Bright Burning Things by Lisa Harding (HarperVia; LJ starred review)

“A searing portrait of addiction and recovery, told in the voice of Sonya, a former actress, raging alcoholic, and mother to four-year-old Tommy. When she almost sets the house on fire, her father forces her to rehab, if not for her sake, then for Tommy's. Sonya travels the difficult road to reintegrate into society and reclaim her beloved son. For fans of Shuggie Bain and All Fall Down. ”—Lisa Burris, Bear Public Library, Bear, DE

It is also an Indie Next pick:

“Wow, what a ride. Written from the warped perspective of an alcohol-addicted mother, this book was hard to put down. The writing is genuine and charming, the characters unique within their own individual skins. I absolutely loved it.”—Tracey Bowes, Pressed, Erie, PA

Beasts of a Little Land by Juhea Kim (Ecco)

“Hauntingly tragic and beautifully tender, the story of Jade Ahn is interwoven with the fate of Korea in the early 20th century. Jade is apprenticed to a courtesan at a young age, and her friendships there form an unbreakable bond that leads them through multiple tragedies and loves. Recommended for fans of Min Jin Lee and Amy Tan.”—Joy Matteson, Downers Grove Public Library, Downers Grove, IL

It is also an Indie Next pick:

“Encompassing 40+ years of Korea’s fight for independence from colonial powers, this book tore my heart out in the best way, and somehow — in the way that only great books can — pieced it back together fuller and more whole than when I began.”—Amanda Hurley, Tombolo Books, St. Petersburg, FL

The Midnight Hour by Elly Griffiths (Mariner)

"When retired theater impresario Bert is fatally poisoned in 1960s England, his wife—the prime suspect—hires the detective duo of former police woman Emma Holmes and Sam Collins to investigate. Griffiths is always excellent at plotting and character development, and this sixth Brighton mystery is no exception. Give this to fans of Louise Penny."—Linda Tilden, Mount Laurel Public Library, Mount Laurel Township, NJ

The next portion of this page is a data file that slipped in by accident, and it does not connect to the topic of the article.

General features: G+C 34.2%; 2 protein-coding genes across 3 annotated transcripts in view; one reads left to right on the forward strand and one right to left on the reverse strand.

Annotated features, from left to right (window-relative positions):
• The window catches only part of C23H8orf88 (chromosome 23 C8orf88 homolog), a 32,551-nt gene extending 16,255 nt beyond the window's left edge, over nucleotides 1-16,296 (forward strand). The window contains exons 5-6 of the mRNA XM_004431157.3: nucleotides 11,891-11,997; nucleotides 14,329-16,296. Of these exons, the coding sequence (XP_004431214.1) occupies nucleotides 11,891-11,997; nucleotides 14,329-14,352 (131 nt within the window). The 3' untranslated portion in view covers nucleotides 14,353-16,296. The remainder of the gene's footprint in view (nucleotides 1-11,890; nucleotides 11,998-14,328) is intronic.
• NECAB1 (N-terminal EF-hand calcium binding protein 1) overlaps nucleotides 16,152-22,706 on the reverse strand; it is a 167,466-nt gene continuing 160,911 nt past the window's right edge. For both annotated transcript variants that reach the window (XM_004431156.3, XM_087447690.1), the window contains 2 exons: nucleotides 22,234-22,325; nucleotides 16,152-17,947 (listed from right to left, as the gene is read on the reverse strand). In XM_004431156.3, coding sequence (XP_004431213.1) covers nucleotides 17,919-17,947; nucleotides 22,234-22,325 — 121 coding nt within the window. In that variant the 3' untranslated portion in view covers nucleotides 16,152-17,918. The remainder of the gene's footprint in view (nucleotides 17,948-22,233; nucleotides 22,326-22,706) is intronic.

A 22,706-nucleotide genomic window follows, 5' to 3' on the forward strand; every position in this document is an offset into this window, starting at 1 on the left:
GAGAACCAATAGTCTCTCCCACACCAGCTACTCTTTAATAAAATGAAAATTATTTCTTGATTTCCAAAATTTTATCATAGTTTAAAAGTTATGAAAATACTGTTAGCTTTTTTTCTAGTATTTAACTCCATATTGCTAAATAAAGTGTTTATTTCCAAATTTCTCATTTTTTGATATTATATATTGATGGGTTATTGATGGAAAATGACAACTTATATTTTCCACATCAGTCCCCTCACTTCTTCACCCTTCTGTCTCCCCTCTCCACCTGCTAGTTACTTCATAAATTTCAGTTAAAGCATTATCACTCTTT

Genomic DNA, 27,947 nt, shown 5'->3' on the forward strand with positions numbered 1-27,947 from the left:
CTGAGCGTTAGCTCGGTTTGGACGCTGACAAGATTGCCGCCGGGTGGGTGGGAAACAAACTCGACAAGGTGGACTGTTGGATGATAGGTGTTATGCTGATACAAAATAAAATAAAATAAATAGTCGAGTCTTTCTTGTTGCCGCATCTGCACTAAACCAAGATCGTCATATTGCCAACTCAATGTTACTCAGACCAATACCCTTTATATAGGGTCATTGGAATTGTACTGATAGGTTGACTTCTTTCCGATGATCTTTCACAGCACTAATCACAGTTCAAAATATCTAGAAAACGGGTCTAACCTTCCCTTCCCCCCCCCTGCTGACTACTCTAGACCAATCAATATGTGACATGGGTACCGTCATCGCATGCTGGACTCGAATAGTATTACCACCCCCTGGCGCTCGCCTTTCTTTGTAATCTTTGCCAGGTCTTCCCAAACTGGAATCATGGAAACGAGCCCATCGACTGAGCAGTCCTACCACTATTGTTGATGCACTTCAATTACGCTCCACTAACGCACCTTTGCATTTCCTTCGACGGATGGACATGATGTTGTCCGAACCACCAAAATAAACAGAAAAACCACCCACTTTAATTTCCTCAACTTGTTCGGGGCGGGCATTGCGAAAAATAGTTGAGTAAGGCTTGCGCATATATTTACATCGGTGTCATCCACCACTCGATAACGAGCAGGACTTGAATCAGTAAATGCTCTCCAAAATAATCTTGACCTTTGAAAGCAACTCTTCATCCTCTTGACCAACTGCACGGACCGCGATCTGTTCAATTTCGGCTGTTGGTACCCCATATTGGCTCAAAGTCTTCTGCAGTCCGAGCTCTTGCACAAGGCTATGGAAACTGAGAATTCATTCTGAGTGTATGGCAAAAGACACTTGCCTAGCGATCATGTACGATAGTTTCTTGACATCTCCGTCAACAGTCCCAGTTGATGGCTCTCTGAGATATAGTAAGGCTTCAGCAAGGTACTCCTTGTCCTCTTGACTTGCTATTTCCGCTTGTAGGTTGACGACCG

Three additional Indie Next picks arrive this week:

Where You Come From by Sasa Stanisic, tr. by Damion Searls (Tin House)

“One of Germany’s most important living writers, Stanišic writes of the experience of growing up in the former Yugoslavia, fusing choose-your-own-adventure, multigenerational conflict, and biting witticisms against fascists.”—Spencer Ruchti, Third Place Books, Lake Forest Park, WA

Sea State : A Memoir by Tabitha Lasley (Ecco)

“At its heart, this is a story about men whose lives are filled with toxic masculinity in a world without women — on oil rigs off Scotland. But it’s also a story of a woman looking for her place in the world who goes there to write about the men.”—Scott Lange, The Bookman, Grand Haven, MI

The Churchill Sisters : The Extraordinary Lives of Winston and Clementine's Daughters by Dr. Rachel Trethewey (St. Martin’s)

“A meticulously researched biography of the daughters of one of the greatest statesmen of the 20th century. I greatly enjoyed learning about each of his children and their relationships with their father and their mother, Clementine.”—Sarah Danforth, Towne Book Center & Café, Collegeville, PA

In the Media

The People "Picks" book of the week is Bright Burning Things by Lisa Harding (HarperVia; LJ starred review). Also getting attention are The Postmistress of Paris by Meg Waite Clayton (Harper; LJ starred review), Sea State: A Memoir by Tabitha Lasley (Ecco), and Vivian Maier Developed: The Untold Story of the Photographer Nanny by Ann Marks (Atria). A “Star Picks” section highlights I Take My Coffee Black: Reflections on Tupac, Musical Theater, Faith, and Being Black in America by Tyler Merritt (Worthy Books: Hachette), The Overstory by Richard Powers (Norton), and The Plot by Jean Hanff Korelitz (Celadon).

The “Picks” section highlights The Power of the Dog on Netflix, based on the book by Thomas Savage. Also, Hawkeye, with assoc. titles on Disney+, and Benedetta, based on the book, Immodest Acts: The Life of a Lesbian Nun in Renaissance Italy by Judith C. Brown (Oxford Univ. Pr.).

The cover feature highlights the work of icon Dolly Parton, author of the forthcoming Run, Rose, Run, written with James Patterson (Little, Brown, & Co.), and creator of The Imagination Library. There is also a feature on Stephen Sondheim, and an interview with Sharon Gless, Apparently There Were Complaints (S. & S), about her 50 years on stage and screen. The Year-End Special Edition remembers those lost in 2021, including Cicely Tyson, whose memoir, Just as I Am (HarperCollins), came out this year. Plus, Nadiya Hussain, Nadiya Bakes (Clarkson Potter), shares a recipe.